[K2011]: Akihiro Kanamori: Historical remarks on Suslin's Problem, in: Juliette Kennedy and Roman Kossak, editors, Set Theory, Arithmetic and Foundations of Mathematics: Theorems, Philosophies, Lecture Notes in Logic, volume 36, 1-12. Association for Symbolic Logic, 2011. (MR2882649. )

[ST1971]: Solovay, R. M.; Tennenbaum, S. Iterated Cohen extensions and Souslin's problem. Ann. of Math. (2) 94 (1971), 201–245. (MR0294139, DOI:10.2307/1970860)

Description of Koszul dual of Sklyanin algebras

Math Overflow Recent Questions - Thu, 04/12/2018 - 09:46

It is well-known that Sklyanin algebras are Koszul, but, is it known an explicit description of the dual algebra Ext_A(k,k)? (I mean in terms of generators and relations)

Uniform Asymptotic Approximation of the Whittaker function

Math Overflow Recent Questions - Thu, 04/12/2018 - 09:28

I would like to know if there exist a uniform asymptotic approximation of the Whittaker function $W_{\kappa,i\mu}(x)$ for $\kappa<0$, $x >0$, and with $\mu \to +\infty$. The case of $\kappa \ge 0$ is treated in [1], but I was not able to find the asymptotics for negative $\kappa$ in the literature.

[1] T. M. DUNSTER, Anal. Appl., 01, 199 (2003).

Inner radius of a random convex hull

Math Overflow Recent Questions - Thu, 04/12/2018 - 09:15

Let $\sigma_1,\ldots,\sigma_M$ i.i.d. random vectors in $\mathbb{R}^d$, and for notational convenience, let $\Sigma=(\sigma_1,\ldots,\sigma_M)$. I am interested in understanding $$ \gamma(\Sigma) = \min_{\lambda\in\Delta_M} \Big\|\sum_{i=1}^M \lambda_i \sigma_i\Big\|_2, $$ where $\Delta_M=\{\lambda \in\mathbb{R}_+^M: \sum_i \lambda_i=1\}$, is the $M$-dimensional simplex. I am primarily interested in the cases of the distribution being the standard Gaussian and the uniform probability on the hypercube $\{-1,+1\}^d$.

Here is what I know:

  1. If we consider continuous distributions, the sigmas are linearly independent with probability 1 when $M\leq d$, thus this quantity should be strictly positive in this regime. In the discrete case, the latter claim should still hold with high probability.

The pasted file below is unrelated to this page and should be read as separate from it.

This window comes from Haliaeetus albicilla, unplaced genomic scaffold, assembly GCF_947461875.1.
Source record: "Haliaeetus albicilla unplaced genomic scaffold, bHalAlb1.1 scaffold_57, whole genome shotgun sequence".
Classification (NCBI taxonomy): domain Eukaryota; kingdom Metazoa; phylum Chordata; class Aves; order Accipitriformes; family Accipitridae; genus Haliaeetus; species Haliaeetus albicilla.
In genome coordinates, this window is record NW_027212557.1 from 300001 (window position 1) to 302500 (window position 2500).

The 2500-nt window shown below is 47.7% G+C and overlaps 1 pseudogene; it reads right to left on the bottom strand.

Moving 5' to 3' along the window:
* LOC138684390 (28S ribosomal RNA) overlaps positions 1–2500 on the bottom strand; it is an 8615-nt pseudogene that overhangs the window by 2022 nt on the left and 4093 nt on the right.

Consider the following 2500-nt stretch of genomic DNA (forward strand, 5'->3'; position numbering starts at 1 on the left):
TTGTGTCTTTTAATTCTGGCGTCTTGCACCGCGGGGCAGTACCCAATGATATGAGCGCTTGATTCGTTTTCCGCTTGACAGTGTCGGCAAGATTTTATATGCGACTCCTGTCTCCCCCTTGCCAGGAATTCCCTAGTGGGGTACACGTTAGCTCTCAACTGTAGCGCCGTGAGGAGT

2. For the discrete case, the function $\gamma(\cdot)$ is Lipschitz for the Hamming distance, so it concentrates around its mean
  3. Similarly, for the Gaussian case one can prove $\gamma(\cdot)$ is Lipschitz for the Euclidean norm (more precisely, the Frobenius norm of $\Sigma$ as a matrix), so it concentrates around its mean.

By the last two observations, I am now mostly interested in understanding $\mathbb{E}_{\Sigma}[\gamma(\Sigma)]$, as a function of $M$. Clearly, for $M=1$, and for my distributions of interest, $\mathbb{E}[\gamma]=\sqrt{d}$, and I believe that for $M>d$, $\mathbb{E}[\gamma]\approx0$ (although I don't have a proof).

My question is how to compute (or lower bound) this expectation as a function of $M$. Connections with the literature are also welcome. As a final comment, I tried to lower bound the expectation using the Khintchine inequality, but the minimum in between seems to ruin the approach.

PS: $\gamma(\Sigma)$ represents the largest possible (origin centered) ball not touching the simplex generated by the vectors $\sigma_1,\ldots,\sigma_M$; which is similar, but not equivalent to the inner radius of the (symmetrized) convex hull. So better suggestions for a title are also welcome.

A difficult determinant

Math Overflow Recent Questions - Thu, 04/12/2018 - 08:57

The $N\times N$ determinant $$D(a,\vec{b})=\det\left( \frac{(2N+a+b_j-i-j)!}{(N-j)!(N+a-i)!}\right)$$ has the nice form $$D(a,\vec{b})=\prod_{j=1}^N\frac{(N+a+b_j-j)!}{(N+a-j)!}\prod_{i=j+1}^N\frac{(b_i+b_j-j+i)}{(i-j)}.$$

I would like to know if the generalization where $a$ is allowed to vary with $i$ has a nice expression as well, $$D(\vec{a},\vec{b})=\det\left( \frac{(2N+a_i+b_j-i-j)!}{(N-j)!(N+a_i-i)!}\right)=?$$

I know Krattenthaler has this great paper about determinants, but I was not able to find help there.

Section of a holomorphic line bundle with given differential at a zero

Math Overflow Recent Questions - Thu, 04/12/2018 - 08:56

Let $X$ be a compact Kähler manifold of dimension $n$ with a given Kähler metric $\omega$. Let $L$ be a hermitian holomorphic line bundle on $X$ whose metric is positive. Let $x_0\in X$.

I would like to construct a section $s\in H^0(X,L)$, so that $s(x_0)=0$ and $ds(x_0)=\alpha\neq 0$ for given $\alpha$. Moreover, I want to control the $L^2$ norm of $s$ by some function of $|\alpha|$.

Here $ds$ is the differential of $s$, since $x_0$ is a zero of $s$, $ds(x_0):T_{x_0}X \rightarrow L_{x_0}$ is intrinsically defined.

The question is similar to a special case of Ohsawa-Takegoshi theorem, where the prescribed information is only $s(x_0)$. If there is a good solution to my question, then I would like to know if it is possible to replace the single point $x_0$ by a more general analytic subset of $X$?